Google Lobbied White House on FTC Privacy Policy; Was Fix In on WiSpy Probe?

Obama Schmidt photoYesterday we reported that the FTC’s decision to close its investigation into the Google WiSpy affair came less than a week after President Obama attended a $30,000-plate fundraiser at the California home of senior Google executive Marissa Mayer. It also came four days after Google, after months of denials, admitted for the first time that its “Street View” video cameras were intercepting emails, passwords and website addresses sent by unsuspecting Internet users.

Now we’ve learned that on September 28, 2009, Becky Burr, a Google lobbyist at Wilmer Hale, emailed White House officials Susan Crawford and Andrew McLaughlin asking for a meeting to request the White House’s assistance in urging the Federal Trade Commission to back off on privacy. Her email reads in part:

Wondering if we can get together to discuss the movement away from a ‘notice and choice’ privacy paradigm to a more prescriptive normative approach? This is an emerging theme in the academy, and seems to be gathering favor at the FTC. The move has some worrisome implications for innovation, and it seems important for the FTC to have administration input on this… Let me know if this is something of interest.

Ms. Crawford replied the same day and suggested that White House Deputy Chief Technology Officer Andrew McLaughlin – himself a former Google employee who was sanctioned earlier this year for emailing privately through his Gmail account with his former Google colleagues about policy issues that benefited his former employer – should also be a part of that meeting. As documents unearthed by Consumer Watchdog indicate, Mr. McLaughlin agreed to meet with Ms. Crawford and Ms. Burr, suggesting Friday, October 2nd.

The outcome of that meeting is not clear, and while the email exchange occurred before the WiSpy scandal broke, what it clearly demonstrates is Google’s willingness to use its close relationship with senior White House officials to pressure regulatory agencies to back off privacy policies it did not like.

Any objective investigation of the FTC’s decision in closing its investigation in the WiSpy affair must look into this meeting and any other subsequent actions of any Administration officials, especially former Google employee McLaughlin, in pressuring the FTC to give Google a free pass on privacy.

Obama & Google: Was the “fix” in?

The FTC’s actions are highly suspect given that the blatant violations of consumer privacy were going on in 2009 – even as FTC Chairman Jonathan Liebowitz was publicly denying that Google was engaging in anti-consumer practices. Appearing on C-SPAN on May 9, 2009, Liebowitz was asked about the threat Google’s operations could pose to America’s Internet users:

C-SPAN: So you don’t see Google as abusing its power right now?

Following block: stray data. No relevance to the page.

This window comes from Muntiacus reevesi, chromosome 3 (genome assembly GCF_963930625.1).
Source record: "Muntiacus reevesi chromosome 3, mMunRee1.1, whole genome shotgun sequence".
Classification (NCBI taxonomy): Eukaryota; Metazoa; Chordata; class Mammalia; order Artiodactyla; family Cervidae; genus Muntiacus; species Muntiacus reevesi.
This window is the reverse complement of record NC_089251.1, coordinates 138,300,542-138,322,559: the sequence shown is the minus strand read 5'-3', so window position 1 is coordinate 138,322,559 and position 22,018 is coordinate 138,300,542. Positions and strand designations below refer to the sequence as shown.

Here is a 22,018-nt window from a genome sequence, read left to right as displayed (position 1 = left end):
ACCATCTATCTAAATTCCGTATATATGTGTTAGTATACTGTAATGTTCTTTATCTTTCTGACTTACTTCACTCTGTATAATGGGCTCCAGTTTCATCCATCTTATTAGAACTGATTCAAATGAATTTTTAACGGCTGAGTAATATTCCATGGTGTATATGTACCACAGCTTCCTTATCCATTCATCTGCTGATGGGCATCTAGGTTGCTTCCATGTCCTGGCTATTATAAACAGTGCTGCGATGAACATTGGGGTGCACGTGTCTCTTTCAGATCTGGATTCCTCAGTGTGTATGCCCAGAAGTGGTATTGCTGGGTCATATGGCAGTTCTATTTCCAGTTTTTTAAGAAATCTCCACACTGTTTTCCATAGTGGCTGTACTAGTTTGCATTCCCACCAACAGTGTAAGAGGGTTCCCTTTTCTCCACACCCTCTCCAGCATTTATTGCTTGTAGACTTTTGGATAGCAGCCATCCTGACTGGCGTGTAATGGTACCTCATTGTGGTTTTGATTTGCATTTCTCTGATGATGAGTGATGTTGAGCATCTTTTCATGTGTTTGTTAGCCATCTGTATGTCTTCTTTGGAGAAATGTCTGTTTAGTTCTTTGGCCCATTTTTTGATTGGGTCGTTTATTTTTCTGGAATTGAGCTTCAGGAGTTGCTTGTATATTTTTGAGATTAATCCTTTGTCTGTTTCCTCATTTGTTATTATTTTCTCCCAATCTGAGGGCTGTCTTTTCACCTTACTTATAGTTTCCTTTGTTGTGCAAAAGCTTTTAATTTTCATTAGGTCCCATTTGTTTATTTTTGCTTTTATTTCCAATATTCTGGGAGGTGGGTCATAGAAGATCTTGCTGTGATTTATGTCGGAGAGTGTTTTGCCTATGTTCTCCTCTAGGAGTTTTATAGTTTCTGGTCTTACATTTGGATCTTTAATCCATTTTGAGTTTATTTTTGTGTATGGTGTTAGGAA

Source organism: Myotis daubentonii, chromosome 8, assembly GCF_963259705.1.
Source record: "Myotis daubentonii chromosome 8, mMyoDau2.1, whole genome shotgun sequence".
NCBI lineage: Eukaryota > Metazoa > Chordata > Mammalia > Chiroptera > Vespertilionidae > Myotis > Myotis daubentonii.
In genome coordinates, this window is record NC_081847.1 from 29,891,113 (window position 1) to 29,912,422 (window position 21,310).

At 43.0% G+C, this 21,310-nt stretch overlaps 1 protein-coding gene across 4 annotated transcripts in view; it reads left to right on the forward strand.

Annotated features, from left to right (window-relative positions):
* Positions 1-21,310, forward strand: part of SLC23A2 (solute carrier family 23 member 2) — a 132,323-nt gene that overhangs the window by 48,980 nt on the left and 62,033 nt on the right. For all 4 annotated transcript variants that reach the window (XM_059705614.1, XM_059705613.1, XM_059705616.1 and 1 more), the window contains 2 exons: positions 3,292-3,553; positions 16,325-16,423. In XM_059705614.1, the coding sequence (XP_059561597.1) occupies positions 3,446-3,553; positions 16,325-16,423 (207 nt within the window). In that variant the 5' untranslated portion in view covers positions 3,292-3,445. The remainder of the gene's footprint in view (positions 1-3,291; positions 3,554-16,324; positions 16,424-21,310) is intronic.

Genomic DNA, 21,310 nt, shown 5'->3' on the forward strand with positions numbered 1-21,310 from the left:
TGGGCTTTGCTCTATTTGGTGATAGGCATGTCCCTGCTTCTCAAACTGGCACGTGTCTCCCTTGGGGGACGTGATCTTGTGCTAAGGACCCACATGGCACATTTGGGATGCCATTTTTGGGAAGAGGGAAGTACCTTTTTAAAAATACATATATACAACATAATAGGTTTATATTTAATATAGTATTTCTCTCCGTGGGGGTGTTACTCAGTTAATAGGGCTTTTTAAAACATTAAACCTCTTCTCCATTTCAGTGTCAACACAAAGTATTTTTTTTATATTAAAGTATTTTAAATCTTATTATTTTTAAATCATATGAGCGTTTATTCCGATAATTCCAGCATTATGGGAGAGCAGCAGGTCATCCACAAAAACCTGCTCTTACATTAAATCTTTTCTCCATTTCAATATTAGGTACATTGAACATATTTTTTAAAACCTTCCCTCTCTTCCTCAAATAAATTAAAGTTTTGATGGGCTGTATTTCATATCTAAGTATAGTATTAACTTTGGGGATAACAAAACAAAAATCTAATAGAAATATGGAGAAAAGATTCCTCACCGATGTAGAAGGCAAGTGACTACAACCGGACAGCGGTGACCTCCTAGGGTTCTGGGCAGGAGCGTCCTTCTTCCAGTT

Liebowitz: I certainly don’t see Google as abusing its power right now, no. And also it’s brought many benefits to consumers.

Such a statement unfortunately badly undercut Chairman Liebowitz’s own credibility.

When the “WiSpy” abuses came to light, he should have publicly committed to a thorough investigation that was completely above reproach.

Governments around the world are now ramping up their Google “WiSpy” investigations, as are nearly 40 U.S. state attorneys general led Connecticut’s Richard Blumenthal. On Thursday, Blumenthal issued a blistering indictment of Google and its constantly changing explanations on what personal data it collected through Street View.

Obama’s FTC & privacy: A clear pattern of action. So why the silence on Google?

The FTC’s decision this week is also striking given the Commission’s repeated eagerness to pursue cases against companies for similar practices, often less far-reaching than “WiSpy.” For example, during the Obama Administration’s tenure, the FTC has brought the following privacy-related actions:

In 2010, the FTC charged Twitter, Inc. with putting its customers’ privacy at risk by failing adequately to safeguard their personal information. According to the FTC, Twitter’s lapses in data security allowed hackers to obtain unauthorized administrative control.

In 2010, the FTC pressed charges against a mortgage broker for failing to provide reasonable safeguards for sensitive data, contrary to its stated privacy policy. The broker had discarded sensitive information without taking appropriate precautions.

In 2009, the FTC brought charges against Sears Holding Management Corporation for failing to disclose the full scope of personal information Sears was collecting, including that Sears’ software tracked “the text of secure pages . . . and select header fields that could show the sender, recipient, subject, and size of web-based email messages” and that Sears “transmit[ted] nearly all of the monitored information . . . to [its] remote computer servers.”

In 2009, the FTC charged CVS Caremark Corporation for failing to maintain reasonable and appropriate measures to secure the information it had collected. The FTC pointed to the company’s failure to train employees with respect to data security and the absence of measures to assess compliance.

What’s abundantly clear is that a thorough investigation – including any role White House officials may have played in pressuring the FTC to back off on privacy at Google’s urging – is now warranted.

 

 

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